The examples are numerous—and very serious:
- Donald Trump’s rejection of the conclusion of U.S. intelligence services about Russian interference in the 2016 presidential election, and Trump’s embrace of Russian President Vladimir Putin’s denial of that interference (and no, the “would/wouldn’t” attempt at a take-back doesn’t cut it).
- The arrest of Russian agent Maria Butina, who is facing multiple charges and is being held without bail. The details of story and the reports of her offering sex to infiltrate groups like the National Rifle Association and the Republican Party read like a bad spy novel.
- Threats of Russian prosecution against—or “interrogation” of—11 U.S. citizens. They include longtime Kremlin critic and financier Bill Browder, who was born in the U.S. but is now a British citizen and whose Russian lawyer, Sergei Magnitsky, died in Russian custody; Michael McFaul, the former U.S. ambassador to Russia, who, of course, had diplomatic immunity; and Kyle Parker, a congressional staffer who wrote most of the Magnitsky Act imposing sanctions on Russia, which has been a thorn in Putin’s side for years. Trump officials pointedly failed to deny that they might cooperate in such prosecution, saying only that it was “discussed” by the two leaders when they met in Helsinki. They have since backed down.
- The report that Russians were asked for and sent stolen documents about the Democratic opponent of a sitting Republican U.S. congressman during the 2016 election. Some reports identify that congressman as California’s Dana Rohrabacher, who met with Butina in Russia in 2015 and is sometimes described as “Putin’s favorite congressman.”
Condemnation by media, Democrats, and many Republicans has been swift and severe. Trump has made it crystal clear that he has no problem sucking up to Putin, described as his KGBFF by comedian Jimmy Kimmel on his late-night show on ABC. But exactly how deep are the claws of the Russian bear dug into the GOP?
— Rep. Eric Swalwell (@RepSwalwell) July 18, 2018
The U.S. State Department was quick to label the Russian claims against the Americans as absurd. Given the strong backlash by the diplomatic and intelligence community, Trump officials abandoned the idea, and the U.S. Senate voted 98-0 on a resolution condemning the proposal.
But the damage has been done. The Daily Beast compiled comments from several current and former U.S. diplomats, who were all horrified at the prospect of turning over a former ambassador to Putin, even quoting one current diplomat who chose to remain anonymous but said he was “at a fucking loss.” From the story:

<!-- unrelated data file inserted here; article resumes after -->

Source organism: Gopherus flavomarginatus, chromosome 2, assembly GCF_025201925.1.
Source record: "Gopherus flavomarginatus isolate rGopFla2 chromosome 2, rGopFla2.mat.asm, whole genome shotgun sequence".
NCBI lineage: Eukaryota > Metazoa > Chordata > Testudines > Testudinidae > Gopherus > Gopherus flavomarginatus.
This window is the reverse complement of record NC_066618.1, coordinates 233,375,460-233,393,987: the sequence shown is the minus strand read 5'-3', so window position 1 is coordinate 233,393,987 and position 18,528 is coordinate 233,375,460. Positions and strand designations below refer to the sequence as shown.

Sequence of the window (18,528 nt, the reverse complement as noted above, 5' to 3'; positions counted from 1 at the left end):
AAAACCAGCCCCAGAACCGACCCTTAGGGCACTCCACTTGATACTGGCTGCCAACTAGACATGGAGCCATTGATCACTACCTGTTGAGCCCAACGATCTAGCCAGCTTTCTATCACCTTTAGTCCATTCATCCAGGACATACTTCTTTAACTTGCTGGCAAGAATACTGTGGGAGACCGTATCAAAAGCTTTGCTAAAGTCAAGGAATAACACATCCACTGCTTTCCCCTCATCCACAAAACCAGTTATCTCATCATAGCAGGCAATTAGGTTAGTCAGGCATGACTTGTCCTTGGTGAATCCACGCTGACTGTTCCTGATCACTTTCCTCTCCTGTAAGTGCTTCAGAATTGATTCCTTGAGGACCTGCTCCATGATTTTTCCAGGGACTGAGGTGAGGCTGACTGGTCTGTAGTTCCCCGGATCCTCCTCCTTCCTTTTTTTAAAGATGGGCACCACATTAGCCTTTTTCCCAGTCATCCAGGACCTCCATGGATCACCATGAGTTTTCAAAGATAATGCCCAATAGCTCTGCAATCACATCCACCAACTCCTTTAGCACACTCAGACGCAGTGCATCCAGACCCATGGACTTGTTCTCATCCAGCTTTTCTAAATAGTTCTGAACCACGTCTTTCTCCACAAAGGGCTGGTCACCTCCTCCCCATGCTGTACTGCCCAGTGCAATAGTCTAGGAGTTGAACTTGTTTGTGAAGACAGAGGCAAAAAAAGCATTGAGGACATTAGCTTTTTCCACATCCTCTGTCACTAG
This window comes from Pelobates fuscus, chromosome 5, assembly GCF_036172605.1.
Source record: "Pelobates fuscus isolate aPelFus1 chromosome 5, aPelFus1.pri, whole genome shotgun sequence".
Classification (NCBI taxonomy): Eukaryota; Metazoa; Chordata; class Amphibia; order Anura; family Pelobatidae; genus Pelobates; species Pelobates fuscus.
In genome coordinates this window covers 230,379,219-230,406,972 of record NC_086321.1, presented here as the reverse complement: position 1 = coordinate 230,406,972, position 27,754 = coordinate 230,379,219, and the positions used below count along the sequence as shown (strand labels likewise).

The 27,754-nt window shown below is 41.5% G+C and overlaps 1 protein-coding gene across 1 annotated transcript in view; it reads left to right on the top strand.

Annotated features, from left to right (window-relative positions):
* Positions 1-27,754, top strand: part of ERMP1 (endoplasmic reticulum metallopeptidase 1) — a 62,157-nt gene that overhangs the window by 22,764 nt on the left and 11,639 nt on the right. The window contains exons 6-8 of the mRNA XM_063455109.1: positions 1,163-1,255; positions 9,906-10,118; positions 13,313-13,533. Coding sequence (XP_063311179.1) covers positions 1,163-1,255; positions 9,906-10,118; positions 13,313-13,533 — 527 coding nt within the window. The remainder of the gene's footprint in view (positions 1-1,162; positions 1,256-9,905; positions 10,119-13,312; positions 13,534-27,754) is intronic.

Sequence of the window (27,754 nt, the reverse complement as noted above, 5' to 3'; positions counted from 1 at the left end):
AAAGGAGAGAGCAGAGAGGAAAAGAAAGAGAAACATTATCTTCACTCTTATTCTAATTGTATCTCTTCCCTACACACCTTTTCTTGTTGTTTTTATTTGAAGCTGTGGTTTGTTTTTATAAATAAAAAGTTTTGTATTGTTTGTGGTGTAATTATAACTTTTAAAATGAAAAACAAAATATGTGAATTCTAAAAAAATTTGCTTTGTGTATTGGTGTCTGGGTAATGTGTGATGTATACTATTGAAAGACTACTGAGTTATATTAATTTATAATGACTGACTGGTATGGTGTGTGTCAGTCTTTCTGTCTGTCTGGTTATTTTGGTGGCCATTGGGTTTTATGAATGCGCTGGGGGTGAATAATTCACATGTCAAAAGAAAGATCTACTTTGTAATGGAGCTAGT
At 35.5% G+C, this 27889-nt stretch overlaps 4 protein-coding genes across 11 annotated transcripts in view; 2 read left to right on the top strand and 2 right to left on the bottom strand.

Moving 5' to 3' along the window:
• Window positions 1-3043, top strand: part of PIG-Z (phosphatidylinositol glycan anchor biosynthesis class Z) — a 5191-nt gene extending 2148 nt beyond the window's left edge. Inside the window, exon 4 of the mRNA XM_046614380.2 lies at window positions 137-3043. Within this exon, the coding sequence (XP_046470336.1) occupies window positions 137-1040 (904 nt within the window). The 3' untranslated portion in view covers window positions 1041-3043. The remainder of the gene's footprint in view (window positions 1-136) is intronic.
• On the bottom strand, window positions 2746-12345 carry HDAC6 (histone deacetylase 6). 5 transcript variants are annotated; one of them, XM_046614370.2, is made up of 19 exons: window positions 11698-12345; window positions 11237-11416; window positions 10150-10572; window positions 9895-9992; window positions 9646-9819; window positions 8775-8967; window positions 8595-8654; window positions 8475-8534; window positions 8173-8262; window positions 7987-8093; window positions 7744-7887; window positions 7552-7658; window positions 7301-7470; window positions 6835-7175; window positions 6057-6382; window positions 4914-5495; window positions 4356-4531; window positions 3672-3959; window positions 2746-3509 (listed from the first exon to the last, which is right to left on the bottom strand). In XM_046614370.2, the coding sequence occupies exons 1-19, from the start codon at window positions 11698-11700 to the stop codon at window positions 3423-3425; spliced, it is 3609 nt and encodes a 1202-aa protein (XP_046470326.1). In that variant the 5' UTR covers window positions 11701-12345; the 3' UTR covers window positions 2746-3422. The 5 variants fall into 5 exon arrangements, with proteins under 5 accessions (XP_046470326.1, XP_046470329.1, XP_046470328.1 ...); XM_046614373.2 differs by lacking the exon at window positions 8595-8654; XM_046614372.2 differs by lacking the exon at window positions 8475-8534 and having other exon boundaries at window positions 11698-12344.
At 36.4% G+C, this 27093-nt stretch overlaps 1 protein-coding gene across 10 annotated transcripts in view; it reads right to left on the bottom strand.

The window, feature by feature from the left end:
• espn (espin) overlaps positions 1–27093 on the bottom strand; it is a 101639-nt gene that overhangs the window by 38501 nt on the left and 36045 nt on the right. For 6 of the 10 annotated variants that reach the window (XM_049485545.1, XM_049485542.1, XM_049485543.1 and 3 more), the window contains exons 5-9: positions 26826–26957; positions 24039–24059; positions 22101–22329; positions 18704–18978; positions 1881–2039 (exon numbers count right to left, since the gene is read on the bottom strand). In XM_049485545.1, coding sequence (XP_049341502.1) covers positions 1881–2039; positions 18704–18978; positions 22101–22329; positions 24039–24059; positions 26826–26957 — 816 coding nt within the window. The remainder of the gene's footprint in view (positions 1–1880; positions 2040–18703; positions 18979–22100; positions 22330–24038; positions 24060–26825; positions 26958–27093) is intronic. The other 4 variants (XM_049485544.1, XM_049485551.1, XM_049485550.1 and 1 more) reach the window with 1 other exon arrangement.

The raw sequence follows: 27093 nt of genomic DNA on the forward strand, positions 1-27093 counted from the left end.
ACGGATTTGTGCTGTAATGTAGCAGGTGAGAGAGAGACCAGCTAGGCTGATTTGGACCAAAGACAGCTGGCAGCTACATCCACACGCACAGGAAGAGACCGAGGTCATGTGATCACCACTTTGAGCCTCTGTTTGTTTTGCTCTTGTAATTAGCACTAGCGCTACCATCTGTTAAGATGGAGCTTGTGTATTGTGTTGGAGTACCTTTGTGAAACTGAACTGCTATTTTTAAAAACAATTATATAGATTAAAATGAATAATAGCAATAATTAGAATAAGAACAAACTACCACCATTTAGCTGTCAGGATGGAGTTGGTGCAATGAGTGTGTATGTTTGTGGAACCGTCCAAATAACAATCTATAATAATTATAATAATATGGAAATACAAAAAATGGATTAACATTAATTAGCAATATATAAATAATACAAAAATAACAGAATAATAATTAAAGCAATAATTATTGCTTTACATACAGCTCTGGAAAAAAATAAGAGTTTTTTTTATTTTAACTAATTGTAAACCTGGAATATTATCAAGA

David Wade, who was Secretary of State John Kerry’s chief of staff, said that the White House refusal to disavow Putin on McFaul crossed a line “from demoralizing to dangerous” for American diplomats.
“To even hint that there’s some element of credibility to Russian disruptions and distractions puts a bullseye on the back of any diplomat and invites authoritarian regimes to bully and threaten American public servants for the crime of doing their job. No administration should require a lesson or reminder in why this is reprehensible,” Wade said.
What Trump is willing to admit about Russian interference into the 2016 election is anyone’s guess on any given day, depending on whether he’s standing on a stage in Putin’s shadow or whether he’s half a world away, trying to sound tough with laughable damage control. Trump has made more conflicting claims on the charges of Russian cyberhacking than there are ingredients in borscht.
But there’s no question about what’s true—and that Trump knew it was true. The New York Times reports that, two weeks before his inauguration in January 2017, Trump was shown detailed, highly-classified intelligence reports that Putin personally ordered cyberattacks and disinformation campaigns to sway the election. All along, Trump knew it wasn’t China or some 400-pound guy sitting on his bed.
The story of Maria Butina gets more bizarre with each new set of details. And it’s a tale that reaches further into the GOP, touching many GOP officials, many of whom had photos taken with Butina at NRA conventions, the National Prayer Breakfast, and other instances, which she posted on social media.
Butina faces two charges: conspiracy and acting as a covert agent for Russia’s FSB spy agency. According to a story in The Washington Post:
Butina is accused of trying to cultivate relationships with American politicians to establish “back channel” lines of communication and seeking to infiltrate U.S. political groups, including an unnamed “gun rights organization,” to advance Russia’s agenda. Descriptions in court papers match published reports about Butina’s interactions with the NRA. …